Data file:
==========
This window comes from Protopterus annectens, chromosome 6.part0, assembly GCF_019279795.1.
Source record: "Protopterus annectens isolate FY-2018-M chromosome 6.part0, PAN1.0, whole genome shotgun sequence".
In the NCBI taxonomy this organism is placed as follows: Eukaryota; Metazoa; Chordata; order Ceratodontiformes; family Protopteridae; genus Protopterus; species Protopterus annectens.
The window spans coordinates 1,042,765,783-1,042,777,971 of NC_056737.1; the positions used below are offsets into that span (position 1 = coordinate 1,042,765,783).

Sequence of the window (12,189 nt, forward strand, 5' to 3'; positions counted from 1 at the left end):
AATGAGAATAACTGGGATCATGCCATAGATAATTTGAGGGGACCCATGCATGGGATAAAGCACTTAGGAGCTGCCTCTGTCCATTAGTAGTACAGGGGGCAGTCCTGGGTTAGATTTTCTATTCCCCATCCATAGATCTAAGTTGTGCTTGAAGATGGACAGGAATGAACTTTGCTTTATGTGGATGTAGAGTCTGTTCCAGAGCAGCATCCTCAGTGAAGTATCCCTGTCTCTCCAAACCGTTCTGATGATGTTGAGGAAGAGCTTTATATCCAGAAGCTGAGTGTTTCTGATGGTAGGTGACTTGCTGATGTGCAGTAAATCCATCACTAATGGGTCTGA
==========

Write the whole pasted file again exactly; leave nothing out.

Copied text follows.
This window comes from Protopterus annectens, chromosome 6.part0, assembly GCF_019279795.1.
Source record: "Protopterus annectens isolate FY-2018-M chromosome 6.part0, PAN1.0, whole genome shotgun sequence".
In the NCBI taxonomy this organism is placed as follows: Eukaryota; Metazoa; Chordata; order Ceratodontiformes; family Protopteridae; genus Protopterus; species Protopterus annectens.
The window spans coordinates 1,042,765,783-1,042,777,971 of NC_056737.1; the positions used below are offsets into that span (position 1 = coordinate 1,042,765,783).

Sequence of the window (12,189 nt, forward strand, 5' to 3'; positions counted from 1 at the left end):
AATGAGAATAACTGGGATCATGCCATAGATAATTTGAGGGGACCCATGCATGGGATAAAGCACTTAGGAGCTGCCTCTGTCCATTAGTAGTACAGGGGGCAGTCCTGGGTTAGATTTTCTATTCCCCATCCATAGATCTAAGTTGTGCTTGAAGATGGACAGGAATGAACTTTGCTTTATGTGGATGTAGAGTCTGTTCCAGAGCAGCATCCTCAGTGAAGTATCCCTGTCTCTCCAAACCGTTCTGATGATGTTGAGGAAGAGCTTTATATCCAGAAGCTGAGTGTTTCTGATGGTAGGTGACTTGCTGATGTGCAGTAAATCCATCACTAATGGGTCTGA